Selenium Analysis of Coal, Overburden, and Mining

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Transcript Selenium Analysis of Coal, Overburden, and Mining

Selenium Analysis of
Overburden, Coal, and
Related Water Samples
Clarence L. Haile, Ph.D.
General Manager,
REI Consultants, Inc.
Analysis Process Components
Obtaining a representative sample
Sample preparation
Sample digestion
Instrumental analysis
Obtaining a Representative
• Identifying geologic intervals
• Selecting the length of core segments
• Selecting the core section in each
segment for analysis
REIC Approach and Experience
• All cores are reviewed and sections
selected by an Experienced Soil Scientist
or Geologist
• Selenium levels are frequently higher in
silt, clay, or carbonaceous zones near and
within the coal strata
Sample Preparation
• Grinding and homogenizing the core
• Sub sampling for analysis
• REIC Approach – Utilize EPA-600/2-78054, Field and Laboratory Methods
Applicable to Overburden and Minesoils
Lower Reporting Level Objectives
for Selenium
• Overburden and Coal
– 0.2 mg/kg
• Water Samples
– 0.6 μg/L
Sample Digestion
• Digest by heating with strong acids to
dissolve Se
• Sample concentration
– Solids – 1 g, concentrate to 50-mL final
– Waters – 50-mL or 10-mL aliquot with same
final volume, no dilution
Instrumental Analysis Methods
• Optical ICP – ICP-OES
• Hydride Generation AAS
Optical ICP
• Emission Spectroscopy
– Multi-element capability
– Digestate aliquot excited by plasma torch
– Measures emission of characteristic
• Good precision
• Robust for high dissolved solids digestates
• Typically cannot achieve required reporting
• Mass Spectrometry
– Multi-element capability
– Digestate aliquot excited by plasma torch
– Measures individual elements with a mass
selective detector
• Very low detection level capability
• Typically cannot tolerate high dissolved
Hydride Generation Atomic
Absorption Spectroscopy
• Absorption Spectroscopy
– Digestate aliquot reduced with a hydride
reagent to form gaseous selenium hydride
– Selenium measured in gaseous hydride by
absorption of light from Se lamp
• Good sensitivity
• Results from manual reaction systems
can be variable
Graphite Furnace Atomic
Absorption Spectroscopy
• Absorption Spectroscopy
– Digestate aliquot heated in graphite tube –
dry, combust, and volatize metals
– Selenium measured in vaporized aliquot by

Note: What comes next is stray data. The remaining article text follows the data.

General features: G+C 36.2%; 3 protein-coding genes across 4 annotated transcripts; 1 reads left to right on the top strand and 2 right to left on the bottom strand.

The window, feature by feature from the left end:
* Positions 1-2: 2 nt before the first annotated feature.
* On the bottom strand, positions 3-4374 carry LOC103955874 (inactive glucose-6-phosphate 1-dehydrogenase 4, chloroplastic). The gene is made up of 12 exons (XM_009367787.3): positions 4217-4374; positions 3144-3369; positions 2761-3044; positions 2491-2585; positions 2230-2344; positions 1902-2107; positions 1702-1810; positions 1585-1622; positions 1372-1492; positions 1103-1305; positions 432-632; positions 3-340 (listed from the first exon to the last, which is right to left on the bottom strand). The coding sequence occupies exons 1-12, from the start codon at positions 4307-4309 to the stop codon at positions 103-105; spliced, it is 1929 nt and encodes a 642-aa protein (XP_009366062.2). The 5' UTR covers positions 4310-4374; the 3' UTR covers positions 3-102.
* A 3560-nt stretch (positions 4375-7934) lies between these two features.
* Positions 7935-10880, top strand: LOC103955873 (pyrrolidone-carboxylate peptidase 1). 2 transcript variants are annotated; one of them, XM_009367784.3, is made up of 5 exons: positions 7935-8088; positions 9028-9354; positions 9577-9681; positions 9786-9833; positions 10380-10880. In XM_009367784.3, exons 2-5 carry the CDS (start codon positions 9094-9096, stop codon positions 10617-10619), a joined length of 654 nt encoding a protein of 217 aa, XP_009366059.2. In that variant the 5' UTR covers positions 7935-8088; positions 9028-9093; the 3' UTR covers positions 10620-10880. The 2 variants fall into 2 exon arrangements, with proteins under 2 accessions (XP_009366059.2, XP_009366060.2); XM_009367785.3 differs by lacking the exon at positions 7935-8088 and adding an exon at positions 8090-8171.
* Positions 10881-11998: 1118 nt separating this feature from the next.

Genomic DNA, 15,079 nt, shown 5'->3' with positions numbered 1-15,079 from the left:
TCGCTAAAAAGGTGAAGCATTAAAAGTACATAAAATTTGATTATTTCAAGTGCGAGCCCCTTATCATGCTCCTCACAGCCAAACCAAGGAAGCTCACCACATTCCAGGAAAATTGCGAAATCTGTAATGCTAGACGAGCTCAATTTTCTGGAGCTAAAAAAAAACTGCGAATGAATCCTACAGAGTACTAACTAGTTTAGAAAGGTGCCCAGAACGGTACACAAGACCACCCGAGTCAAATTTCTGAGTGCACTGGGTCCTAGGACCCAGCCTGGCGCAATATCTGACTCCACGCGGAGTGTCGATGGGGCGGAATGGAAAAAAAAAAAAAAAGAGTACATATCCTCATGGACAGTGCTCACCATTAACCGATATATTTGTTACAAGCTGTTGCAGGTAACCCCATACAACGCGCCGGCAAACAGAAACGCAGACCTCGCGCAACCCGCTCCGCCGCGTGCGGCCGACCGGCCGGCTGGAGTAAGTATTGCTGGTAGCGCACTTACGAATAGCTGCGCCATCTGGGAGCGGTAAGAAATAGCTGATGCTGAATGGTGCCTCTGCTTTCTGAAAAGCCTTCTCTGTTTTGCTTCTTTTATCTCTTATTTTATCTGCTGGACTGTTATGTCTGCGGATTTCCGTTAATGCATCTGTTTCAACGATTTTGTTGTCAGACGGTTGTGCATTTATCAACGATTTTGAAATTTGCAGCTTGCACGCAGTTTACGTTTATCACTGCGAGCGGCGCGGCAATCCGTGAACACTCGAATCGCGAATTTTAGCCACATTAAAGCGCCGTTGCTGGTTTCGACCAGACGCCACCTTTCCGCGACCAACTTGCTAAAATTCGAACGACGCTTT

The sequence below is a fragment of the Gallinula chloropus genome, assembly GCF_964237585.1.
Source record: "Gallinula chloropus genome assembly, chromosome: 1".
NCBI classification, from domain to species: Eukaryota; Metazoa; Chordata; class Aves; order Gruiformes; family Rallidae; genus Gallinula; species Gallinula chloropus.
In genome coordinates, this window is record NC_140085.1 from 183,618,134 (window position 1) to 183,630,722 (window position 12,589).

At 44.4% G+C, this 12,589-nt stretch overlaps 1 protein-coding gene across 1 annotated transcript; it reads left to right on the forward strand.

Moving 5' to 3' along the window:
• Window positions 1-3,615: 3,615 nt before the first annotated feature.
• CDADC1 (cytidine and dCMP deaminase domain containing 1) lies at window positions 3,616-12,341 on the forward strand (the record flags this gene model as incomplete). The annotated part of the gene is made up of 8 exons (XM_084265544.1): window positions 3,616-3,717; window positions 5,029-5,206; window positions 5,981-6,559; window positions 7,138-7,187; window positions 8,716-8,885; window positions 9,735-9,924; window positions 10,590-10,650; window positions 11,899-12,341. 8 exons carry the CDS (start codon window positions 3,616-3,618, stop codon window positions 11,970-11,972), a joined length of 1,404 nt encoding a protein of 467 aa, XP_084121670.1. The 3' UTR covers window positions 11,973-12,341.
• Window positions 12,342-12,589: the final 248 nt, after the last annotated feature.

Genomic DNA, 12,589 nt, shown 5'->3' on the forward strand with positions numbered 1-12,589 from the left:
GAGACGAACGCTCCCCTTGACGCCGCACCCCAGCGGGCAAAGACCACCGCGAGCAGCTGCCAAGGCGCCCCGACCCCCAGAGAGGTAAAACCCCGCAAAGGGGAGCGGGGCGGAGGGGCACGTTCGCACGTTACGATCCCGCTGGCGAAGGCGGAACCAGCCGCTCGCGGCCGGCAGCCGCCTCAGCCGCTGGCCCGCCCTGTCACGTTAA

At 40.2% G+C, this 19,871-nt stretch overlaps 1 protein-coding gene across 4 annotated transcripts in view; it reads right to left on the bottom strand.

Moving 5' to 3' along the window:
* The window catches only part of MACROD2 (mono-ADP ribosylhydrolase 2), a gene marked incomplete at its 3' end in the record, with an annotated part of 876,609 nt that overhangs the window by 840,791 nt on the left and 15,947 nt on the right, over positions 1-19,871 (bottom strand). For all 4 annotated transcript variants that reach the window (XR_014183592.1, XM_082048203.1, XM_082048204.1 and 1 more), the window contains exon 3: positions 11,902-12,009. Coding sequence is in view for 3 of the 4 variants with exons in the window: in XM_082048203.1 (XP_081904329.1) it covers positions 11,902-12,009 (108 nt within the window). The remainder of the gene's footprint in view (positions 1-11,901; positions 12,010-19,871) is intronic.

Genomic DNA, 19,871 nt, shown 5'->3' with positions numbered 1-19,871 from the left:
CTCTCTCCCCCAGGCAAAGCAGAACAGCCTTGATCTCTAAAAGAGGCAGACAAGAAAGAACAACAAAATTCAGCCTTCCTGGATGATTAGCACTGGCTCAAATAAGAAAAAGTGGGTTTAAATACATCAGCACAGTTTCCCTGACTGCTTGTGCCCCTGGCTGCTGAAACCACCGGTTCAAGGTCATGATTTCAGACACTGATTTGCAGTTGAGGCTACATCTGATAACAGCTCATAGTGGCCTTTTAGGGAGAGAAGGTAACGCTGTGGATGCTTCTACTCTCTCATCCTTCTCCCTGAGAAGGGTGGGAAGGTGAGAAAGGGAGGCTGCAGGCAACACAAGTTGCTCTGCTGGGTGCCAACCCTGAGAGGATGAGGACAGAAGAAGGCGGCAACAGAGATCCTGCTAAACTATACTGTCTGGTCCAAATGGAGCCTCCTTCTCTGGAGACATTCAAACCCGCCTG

absorption of light from Se lamp
• Good sensitivity
• Generally tolerant to high dissolved solids
• Acceptable compromise between variability and
REIC Analysis Approach
• Employ GFAAS Analysis using EPA
• Conduct all analyses under a rigorous
Quality Assurance Program – including
full Quality Control procedures
Analytical Methods
• Solid Samples – Overburden and Coal
– Digestion using SW-846-3050
– Analysis by GFAAS using SW-846-7740
• Water Samples
– Digestion using EPA Method 200.2
– Analysis using GFAAS using EPA Method
200.9 or 270.2
Quality Control Procedures -Digestion
• Maximum of 20 samples per batch
• Method Blank – background check
• Laboratory Control Sample – accuracy
• Matrix Spike – accuracy check
• Duplicate Sample – precision check
Quality Control Procedures –
GFAAS Analysis
• Calibration -- Min of 3 standard levels,
plus blank
• Initial Calibration Checks – verify
instrument response and standards
• Continuing Calibration Checks -- verify
continuing calibration
Quality Control Procedures
• Method Lower Reporting Levels -evaluation and verification of MDLs and
• Post-Digestion Spikes – check for matrix
• Sample Dilution – check for matrix
Additional Practices for Low
Level Se Measurements
• Zeeman background correction –
reduce matrix interferences and false
• Tailored GFAAS temperature program
• Matrix modifiers
• Continuously monitor analysis to
ensure consistent sample introduction
• Maintain low signal baseline
REIC Approach Summary
• Cores reviewed and samples selected by
experienced soil scientist
• Sample preparation by EPA methods
• Sample aliquot digestion and GFAAS
analysis by EPA methods
• All analysis conducted under strong QA
program using appropriate QC procedures
Primary Contributors – REIC Team
• Tim Keeney – Research Soil Scientist
• Ivan Leef – Inorganic Manager
• Dennis Layne – Metals Supervisor